The campy heroes have been heading up their own surprisingly good comic.
There are certain creative properties that lend themselves to more serious stories, such as Batman, Wolverine, etc. On the other hand, there are ones that, even at their most serious, can’t help but be overly comical and bright. If you had asked the average reader where the Mighty Morphin Power Rangers fell on this spectrum a year ago, there’s no doubt it would be as far towards ‘campy’ as the scale could go. And the chances of a mainstream comic featuring the team competing for shelf space with the big publishers would have been laughable.
Fast forward to 2016, and the Rangers are on the dawn of a new resurgence. With a live-action movie in the works that promises a darker tone, the joyful, color-coordinated Rangers of the original series seem to have gone the way of childhood memories. Except, surprisingly enough, for the ongoing BOOM! published comic, Mighty Morphin Power Rangers. Here, the prismatic, spandex-clad warriors do battle with Rita Repulsa and her army of monsters just like they did in 1993. It’s the familiar line up of the original five, complete with Zords, karate, and lessons on friendship, but with enough modernization and wit to wrap the whole thing in fresh packaging.
It would have been easy to reboot the series with the same dark, serious tone as the upcoming movie. On the other hand, the camp and nostalgia could have been brought out to full parade, throwing aside any pretentious of character development or story. What came out of BOOM!, however, was a mixture of the two: a comic that isn’t afraid to let giant monsters slug it out across a city skyline, but also doesn’t try to recreate the (admittedly pretty terrible) comedy and slapstick of the television series. In a way, it feels like the creators of the comic decided to treat the Rangers as an entirely new set of superheroes, not linked to their goofy past or locked into their grim future. Five issues in, and The Mighty Morphin Power Rangers have earned a spot on the shelf with the comics their childhood fans were reaching for.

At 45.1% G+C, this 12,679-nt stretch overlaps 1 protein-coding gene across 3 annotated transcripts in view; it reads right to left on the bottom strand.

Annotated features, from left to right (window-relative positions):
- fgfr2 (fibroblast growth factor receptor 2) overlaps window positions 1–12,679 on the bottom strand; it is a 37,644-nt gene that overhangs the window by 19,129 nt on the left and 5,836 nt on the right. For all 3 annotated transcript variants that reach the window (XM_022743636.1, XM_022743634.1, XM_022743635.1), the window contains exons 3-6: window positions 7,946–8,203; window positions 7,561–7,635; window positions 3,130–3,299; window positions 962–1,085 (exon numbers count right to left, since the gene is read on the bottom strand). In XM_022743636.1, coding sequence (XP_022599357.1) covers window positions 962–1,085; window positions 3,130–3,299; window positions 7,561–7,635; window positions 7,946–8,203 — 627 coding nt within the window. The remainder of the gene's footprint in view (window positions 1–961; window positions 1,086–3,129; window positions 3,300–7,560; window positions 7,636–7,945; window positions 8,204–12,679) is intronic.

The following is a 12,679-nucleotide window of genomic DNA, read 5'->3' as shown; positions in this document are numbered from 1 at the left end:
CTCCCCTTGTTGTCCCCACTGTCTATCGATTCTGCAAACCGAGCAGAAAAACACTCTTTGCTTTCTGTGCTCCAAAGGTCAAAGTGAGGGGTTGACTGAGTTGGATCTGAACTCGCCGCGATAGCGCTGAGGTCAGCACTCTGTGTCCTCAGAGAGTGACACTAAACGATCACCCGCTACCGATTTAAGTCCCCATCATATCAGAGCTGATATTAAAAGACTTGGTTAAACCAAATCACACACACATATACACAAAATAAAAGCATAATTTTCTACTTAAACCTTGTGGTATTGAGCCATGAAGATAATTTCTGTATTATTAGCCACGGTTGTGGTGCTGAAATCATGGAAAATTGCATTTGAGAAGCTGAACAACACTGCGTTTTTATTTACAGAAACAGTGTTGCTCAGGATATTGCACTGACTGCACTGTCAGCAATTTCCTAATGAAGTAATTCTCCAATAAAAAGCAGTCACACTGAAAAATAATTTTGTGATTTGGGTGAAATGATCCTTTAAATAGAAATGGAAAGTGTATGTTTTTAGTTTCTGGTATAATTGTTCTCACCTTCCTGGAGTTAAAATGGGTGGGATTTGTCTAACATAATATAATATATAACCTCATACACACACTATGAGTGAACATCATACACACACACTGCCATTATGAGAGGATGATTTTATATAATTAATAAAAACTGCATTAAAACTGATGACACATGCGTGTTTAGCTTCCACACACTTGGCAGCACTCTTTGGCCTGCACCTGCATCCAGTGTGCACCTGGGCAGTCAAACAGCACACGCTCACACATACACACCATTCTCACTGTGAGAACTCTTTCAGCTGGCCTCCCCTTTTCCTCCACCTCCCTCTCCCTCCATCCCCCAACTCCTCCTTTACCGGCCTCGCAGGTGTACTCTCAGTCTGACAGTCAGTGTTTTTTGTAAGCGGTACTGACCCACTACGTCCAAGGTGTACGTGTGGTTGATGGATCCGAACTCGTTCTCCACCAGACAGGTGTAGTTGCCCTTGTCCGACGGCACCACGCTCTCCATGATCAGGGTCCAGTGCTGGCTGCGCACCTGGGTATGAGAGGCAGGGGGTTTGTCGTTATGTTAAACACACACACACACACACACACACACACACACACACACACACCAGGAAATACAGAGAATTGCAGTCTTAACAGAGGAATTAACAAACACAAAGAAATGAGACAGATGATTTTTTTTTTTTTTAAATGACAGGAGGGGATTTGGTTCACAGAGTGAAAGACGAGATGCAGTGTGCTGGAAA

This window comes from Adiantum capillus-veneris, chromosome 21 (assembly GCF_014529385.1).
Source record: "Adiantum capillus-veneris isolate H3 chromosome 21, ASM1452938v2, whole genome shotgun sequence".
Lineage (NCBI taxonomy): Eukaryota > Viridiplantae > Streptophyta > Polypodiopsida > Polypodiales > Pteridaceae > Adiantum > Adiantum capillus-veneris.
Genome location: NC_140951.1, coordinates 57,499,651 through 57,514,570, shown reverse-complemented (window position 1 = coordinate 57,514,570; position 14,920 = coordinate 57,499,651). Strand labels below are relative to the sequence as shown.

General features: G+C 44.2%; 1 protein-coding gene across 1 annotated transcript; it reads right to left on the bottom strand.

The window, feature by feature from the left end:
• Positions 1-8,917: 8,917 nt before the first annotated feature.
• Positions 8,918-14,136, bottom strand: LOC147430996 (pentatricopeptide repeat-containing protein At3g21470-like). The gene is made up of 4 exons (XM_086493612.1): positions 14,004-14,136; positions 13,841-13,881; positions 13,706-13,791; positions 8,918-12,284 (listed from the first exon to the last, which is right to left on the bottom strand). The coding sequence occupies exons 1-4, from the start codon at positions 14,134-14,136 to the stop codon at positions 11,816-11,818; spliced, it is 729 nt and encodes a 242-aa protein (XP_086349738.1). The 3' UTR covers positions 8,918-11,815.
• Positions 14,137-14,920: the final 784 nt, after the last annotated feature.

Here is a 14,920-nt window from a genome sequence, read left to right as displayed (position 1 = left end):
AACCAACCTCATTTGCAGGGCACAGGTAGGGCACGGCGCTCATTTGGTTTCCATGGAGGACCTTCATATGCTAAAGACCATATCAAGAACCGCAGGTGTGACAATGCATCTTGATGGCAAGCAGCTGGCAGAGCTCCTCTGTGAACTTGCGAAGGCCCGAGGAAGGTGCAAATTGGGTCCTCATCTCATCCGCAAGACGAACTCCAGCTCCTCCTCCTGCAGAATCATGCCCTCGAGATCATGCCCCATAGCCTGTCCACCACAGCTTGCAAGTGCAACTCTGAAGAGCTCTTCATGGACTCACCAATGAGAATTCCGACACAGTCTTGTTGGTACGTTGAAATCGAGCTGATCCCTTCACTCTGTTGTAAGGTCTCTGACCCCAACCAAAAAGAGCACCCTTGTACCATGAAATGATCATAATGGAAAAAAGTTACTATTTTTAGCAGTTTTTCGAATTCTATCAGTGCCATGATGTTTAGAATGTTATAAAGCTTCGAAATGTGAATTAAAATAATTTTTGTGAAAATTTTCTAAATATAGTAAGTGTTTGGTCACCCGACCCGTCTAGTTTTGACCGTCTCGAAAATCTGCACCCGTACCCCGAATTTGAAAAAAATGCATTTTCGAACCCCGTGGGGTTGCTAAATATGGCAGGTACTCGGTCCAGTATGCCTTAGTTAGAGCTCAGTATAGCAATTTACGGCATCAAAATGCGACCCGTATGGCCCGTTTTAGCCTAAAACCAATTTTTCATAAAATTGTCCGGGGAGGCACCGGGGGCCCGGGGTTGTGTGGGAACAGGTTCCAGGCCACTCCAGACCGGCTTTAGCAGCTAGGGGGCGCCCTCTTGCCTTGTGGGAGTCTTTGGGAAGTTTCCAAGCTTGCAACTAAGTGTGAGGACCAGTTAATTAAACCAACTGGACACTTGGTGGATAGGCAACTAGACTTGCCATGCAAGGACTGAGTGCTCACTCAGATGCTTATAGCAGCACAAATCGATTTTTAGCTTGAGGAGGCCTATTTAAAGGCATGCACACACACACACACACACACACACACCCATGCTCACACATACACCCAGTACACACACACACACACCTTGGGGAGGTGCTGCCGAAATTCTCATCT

Hitting the ground running the first issue, MMPR picks up immediately after the Green Ranger, Tommy, has switched to the side of good. The apprehension of his teammates at working with a traitor is mirrored by Tommy’s own self-doubt and constant, near-crippling anxiety over Repulsa’s hold on his powers. This is all explored over a backdrop of huge monsters, robot battles, and plenty of high-flying martial arts. While the focus may be mainly on Tommy for the first few issues, each Ranger is given enough of the spotlight to bring out their characters, though it never feels like the writing is beating you over the head with the point. Even better, the dialogue is fairly natural and sounds like real people having real conversations. The awful attempts to sound ‘hip and young’ are dialed down significantly, as are the antics of the more slapstick characters like Alpha (though Bulk and Skull get their own chaser comic in every issue that is solidly ridiculous, it doesn’t effect the main story at all). The writing treats the subject matter as serious and dangerous, even though it echoes the original series.
Chances are, many readers have skipped over the Rangers, thinking that the original formula would in no way translate to the comic page. In a way, they were right, but what BOOM! has done instead is create a viable new property, featuring just enough nostalgia and charm to pick up the fans who used to cling to their televisions every Saturday morning, but enough depth to satisfy the adults they grew up to be.